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June marks sixth month of decline for van market as supply chain shortages hold market back

The UK new light commercial vehicle (LCV) market declined for the sixth consecutive month in June, falling -23.0% to 26,443 units and rounding off a challenging first half of the year. According to the latest figures published today by the Society of Motor Manufacturers and Traders (SMMT), some 144,384 new vans, pickups and 4x4s were registered in the first six months of 2022, down by almost a quarter (-24.6%) compared with the same period last year, amid the ongoing global supply chain shortages, most obviously of semiconductors.

The half-year decline is, in part, exacerbated by comparison with 2021, which saw the third best start to a year as pent-up demand for online delivery vehicles and a bounce-back in the construction sector boosted registrations. While demand has been robust for most of this year, components shortages have impacted deliveries and lead times, with the market remaining -26.5% below pre-pandemic levels.1

During June, there were decreases in registrations across all segments. Some 20,449 vans weighing above 2.5 tonnes up to 3.5 tonnes joined UK roads in the month, a decline of -16.3%, while the number of lighter vans weighing less than or equal to 2.0 tonnes fell by -30.7%, and those weighing more than 2.0 tonnes to 2.5 tonnes dropped by -43.7%.

Despite the ongoing supply challenges, growth in battery electric vans (BEVs) continued in June, up 52.4% to 2,015 units – a trend seen across the first six months of 2022, with registrations at 8,100 units, a 60.0% increase on the same period last year. 2022 has seen a raft of electric van model launches, as manufacturers prioritise production of their latest, greenest vehicles to meet growing demand from operators keen to make running cost and efficiency savings.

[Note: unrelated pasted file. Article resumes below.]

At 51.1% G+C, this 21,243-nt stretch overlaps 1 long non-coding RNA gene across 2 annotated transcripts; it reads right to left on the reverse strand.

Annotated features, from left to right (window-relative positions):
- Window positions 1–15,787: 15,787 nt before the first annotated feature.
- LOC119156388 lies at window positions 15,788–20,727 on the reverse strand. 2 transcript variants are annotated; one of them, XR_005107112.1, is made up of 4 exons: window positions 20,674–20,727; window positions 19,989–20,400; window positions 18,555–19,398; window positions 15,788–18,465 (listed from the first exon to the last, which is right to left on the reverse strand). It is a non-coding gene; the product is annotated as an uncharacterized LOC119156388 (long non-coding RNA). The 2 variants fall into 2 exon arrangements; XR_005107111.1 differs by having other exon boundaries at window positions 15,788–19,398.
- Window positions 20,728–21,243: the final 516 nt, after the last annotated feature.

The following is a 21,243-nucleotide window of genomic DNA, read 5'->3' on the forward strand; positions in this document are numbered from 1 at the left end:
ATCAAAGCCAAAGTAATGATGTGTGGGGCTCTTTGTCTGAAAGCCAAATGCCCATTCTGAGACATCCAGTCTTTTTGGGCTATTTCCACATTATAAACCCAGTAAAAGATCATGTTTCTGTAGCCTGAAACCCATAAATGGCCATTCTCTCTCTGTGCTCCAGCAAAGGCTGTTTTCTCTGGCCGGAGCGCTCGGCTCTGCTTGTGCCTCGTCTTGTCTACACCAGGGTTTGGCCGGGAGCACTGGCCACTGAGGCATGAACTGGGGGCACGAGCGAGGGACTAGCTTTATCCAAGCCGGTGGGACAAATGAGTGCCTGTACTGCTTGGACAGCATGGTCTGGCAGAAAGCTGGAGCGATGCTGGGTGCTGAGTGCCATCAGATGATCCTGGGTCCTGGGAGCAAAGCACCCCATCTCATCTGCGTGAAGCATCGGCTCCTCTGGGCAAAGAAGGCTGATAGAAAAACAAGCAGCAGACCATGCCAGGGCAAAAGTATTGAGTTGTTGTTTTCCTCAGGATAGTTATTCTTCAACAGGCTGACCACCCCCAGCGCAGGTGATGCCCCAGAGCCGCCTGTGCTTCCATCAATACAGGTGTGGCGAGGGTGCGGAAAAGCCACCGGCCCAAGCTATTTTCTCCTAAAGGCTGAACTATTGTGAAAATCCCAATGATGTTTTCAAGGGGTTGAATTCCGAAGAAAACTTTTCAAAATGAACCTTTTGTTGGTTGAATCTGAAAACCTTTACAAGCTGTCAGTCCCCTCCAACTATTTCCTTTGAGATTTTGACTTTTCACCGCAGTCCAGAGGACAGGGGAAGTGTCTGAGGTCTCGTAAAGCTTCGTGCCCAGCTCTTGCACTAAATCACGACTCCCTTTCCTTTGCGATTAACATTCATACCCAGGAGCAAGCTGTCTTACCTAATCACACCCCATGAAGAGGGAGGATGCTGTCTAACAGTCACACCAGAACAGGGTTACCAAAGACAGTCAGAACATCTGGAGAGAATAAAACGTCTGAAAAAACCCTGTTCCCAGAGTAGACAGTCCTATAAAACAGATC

However, BEVs still represent only one in 13 new van registrations in the UK this year, and with ambitious zero-emissions regulations coming into effect in 2024 and 2030, action is urgently needed to boost consumer confidence and ensure uptake is at the speed required for a successful transition. This means specific commercial vehicle charging infrastructure built ahead of need, in all regions of the UK, along with continued incentives for electric van buyers.2

Mike Hawes, SMMT Chief Executive, said:

“The impact of the global shortage of semiconductors is severe, constraining supplies and extending lead times for commercial vehicles. While electric vehicle registrations are growing in response to an ever wider choice of plug-in models, a successful transition means accelerating uptake at pace, and this task could not come at a more difficult time. With inflation and energy costs hitting the pockets of UK van buyers, as well as the industry, operators need to be assured that charging infrastructure can meet their needs and that fiscal and grant incentives are in place for the long term.”

1 2019: 196,418 units.

2 Industry calls for chargepoint ‘van plan’ to switch owners to electric: https://www.smmt.co.uk/2022/05/industry-calls-for-chargepoint-van-plan-to-switch-owners-to-electric/

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